Again and again it goes…like clockwork. The creation of my annual herb pot garden. My personal Rite of Spring. During the cold and blustery March days, I diligently researched exactly what plants and herbs I wanted, although it was pretty much the same each year. Basil, tarragon, parsley, oregano. rosemary, thyme, sage, mint, and always lavender for its fragrance. Then there would be flowers. Brilliantly vivid and sun-loving, as there was little shade on our deck.
The next step was to check for any potting soil leftover from the previous year. It was rare there was and we would add it to our shopping list. Also added was plant fertilizer. In late April, my husband and I would haul out all the miscellaneous pots and containers and place them on the deck. This was critical so I could envision what would go where. Once everything was gathered, the potting “ritual” was ready to launch.
Our traditional day for plant gathering was Mother’s Day, invariably cold and rainy. Off we would go, undaunted, in search of herbs and flowers. My spouse would trail behind, constantly reminding me that I mustn’t buy too many. “They always die because you don’t have time to water them, and when we go away, there’s no one to take care of them.” I would do what I always do, essentially ignoring him, buying exactly what I wanted. And he did what he always did. He paid the bill, without a grumble.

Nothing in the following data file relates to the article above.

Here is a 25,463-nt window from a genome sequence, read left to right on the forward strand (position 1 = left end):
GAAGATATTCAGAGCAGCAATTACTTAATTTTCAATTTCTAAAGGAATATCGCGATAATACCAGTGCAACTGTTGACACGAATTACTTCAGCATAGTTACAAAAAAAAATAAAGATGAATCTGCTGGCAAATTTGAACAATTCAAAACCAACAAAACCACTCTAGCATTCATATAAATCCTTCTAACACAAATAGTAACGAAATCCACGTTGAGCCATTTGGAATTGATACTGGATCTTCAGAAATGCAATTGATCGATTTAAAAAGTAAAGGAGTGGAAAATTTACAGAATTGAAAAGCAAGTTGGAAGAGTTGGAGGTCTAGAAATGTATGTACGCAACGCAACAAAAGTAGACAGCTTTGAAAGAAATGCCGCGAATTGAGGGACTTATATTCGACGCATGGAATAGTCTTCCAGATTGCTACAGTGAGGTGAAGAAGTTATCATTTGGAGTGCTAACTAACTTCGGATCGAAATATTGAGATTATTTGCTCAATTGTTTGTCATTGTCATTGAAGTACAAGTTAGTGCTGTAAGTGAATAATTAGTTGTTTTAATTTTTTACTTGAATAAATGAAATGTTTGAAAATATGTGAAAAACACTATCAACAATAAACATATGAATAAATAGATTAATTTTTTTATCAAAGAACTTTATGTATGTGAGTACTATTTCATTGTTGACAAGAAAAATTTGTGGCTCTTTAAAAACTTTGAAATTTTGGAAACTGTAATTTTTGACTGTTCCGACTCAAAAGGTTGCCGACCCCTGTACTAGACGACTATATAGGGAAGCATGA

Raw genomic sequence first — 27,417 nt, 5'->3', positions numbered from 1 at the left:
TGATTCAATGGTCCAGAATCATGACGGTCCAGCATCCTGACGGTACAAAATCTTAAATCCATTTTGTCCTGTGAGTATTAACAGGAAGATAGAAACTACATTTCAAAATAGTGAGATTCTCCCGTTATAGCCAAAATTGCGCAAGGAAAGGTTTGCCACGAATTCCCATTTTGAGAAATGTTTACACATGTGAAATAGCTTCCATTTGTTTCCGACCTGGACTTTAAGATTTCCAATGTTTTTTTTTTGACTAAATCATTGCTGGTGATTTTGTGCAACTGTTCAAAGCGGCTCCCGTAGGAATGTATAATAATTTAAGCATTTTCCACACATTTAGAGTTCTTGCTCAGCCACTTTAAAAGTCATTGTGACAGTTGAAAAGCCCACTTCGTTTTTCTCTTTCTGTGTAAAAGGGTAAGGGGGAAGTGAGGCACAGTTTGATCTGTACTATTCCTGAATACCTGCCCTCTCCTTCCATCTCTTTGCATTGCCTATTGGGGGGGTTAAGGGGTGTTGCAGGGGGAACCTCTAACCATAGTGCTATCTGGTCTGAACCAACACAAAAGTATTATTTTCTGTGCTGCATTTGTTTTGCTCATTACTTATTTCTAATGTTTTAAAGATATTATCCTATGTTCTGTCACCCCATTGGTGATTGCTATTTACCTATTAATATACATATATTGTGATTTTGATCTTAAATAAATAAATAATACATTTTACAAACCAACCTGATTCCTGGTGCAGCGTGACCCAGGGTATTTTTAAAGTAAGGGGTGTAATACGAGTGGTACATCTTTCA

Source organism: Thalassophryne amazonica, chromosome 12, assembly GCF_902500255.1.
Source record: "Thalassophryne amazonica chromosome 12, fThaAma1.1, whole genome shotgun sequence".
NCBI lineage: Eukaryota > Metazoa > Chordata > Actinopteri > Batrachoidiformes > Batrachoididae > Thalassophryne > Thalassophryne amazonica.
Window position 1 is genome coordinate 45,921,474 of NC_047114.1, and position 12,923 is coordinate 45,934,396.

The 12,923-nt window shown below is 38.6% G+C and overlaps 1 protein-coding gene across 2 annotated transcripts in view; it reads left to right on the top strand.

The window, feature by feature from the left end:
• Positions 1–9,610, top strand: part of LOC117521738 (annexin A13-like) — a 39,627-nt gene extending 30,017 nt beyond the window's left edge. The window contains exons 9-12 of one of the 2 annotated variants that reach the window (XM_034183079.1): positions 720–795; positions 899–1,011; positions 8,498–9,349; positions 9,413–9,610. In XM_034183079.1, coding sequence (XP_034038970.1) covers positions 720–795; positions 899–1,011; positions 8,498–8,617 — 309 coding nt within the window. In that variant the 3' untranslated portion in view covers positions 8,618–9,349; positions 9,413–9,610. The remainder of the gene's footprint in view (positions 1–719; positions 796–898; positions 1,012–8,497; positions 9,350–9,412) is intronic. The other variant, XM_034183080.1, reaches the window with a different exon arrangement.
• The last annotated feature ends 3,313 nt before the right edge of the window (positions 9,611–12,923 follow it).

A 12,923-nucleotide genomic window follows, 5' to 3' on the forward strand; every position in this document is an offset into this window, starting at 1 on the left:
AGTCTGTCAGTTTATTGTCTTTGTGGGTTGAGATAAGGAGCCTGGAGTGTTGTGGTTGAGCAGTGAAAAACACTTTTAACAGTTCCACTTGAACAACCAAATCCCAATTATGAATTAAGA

Depending on the weather, the plants often remained in their plastic homes for several days under a protected area on our deck. My spouse would lug the bags of soil from the garage to the deck so everything was in place for the “Big Plant,” as he called it. On a warm and sunny day in late May, I would dress in my planting clothes, jeans and a t-shirt that had seen many earlier planting days. I would plant, having to steal precious hours away from writing, and sometimes from making dinner, to accomplish the task. As I planted, I’d hear Simon and Garfinkle’s “Are You Going to Scarborough Fair” in my head, “Parsley, sage, rosemary and thyme” kept me company. It was a solitary job as my husband would disappear into the secret recesses of our home, only reappearing once the job was done. Armed with a garbage bag, a large broom and paper toweling, he was my clean-up “crew.”
And every year, as always, we would return from our summer vacation to find bedraggled, barely alive herbs and flowers. Until this year, when we didn’t go away. I still went out on my herb-gathering quest, masked and socially-distanced.
This year there were no admonitions about buying too much, for fear of not having enough time to tend to my deck garden, or leaving on vacation and abandoning my plants. My husband knew we both needed some things that were normal. Because, like those plants, we too, would be house bound. This summer my flowers stayed vibrant through September and the herbs remained bountiful until October. And as I harvested the last batch of herbs, I found myself humming, “Parsley, sage, rosemary and thyme.”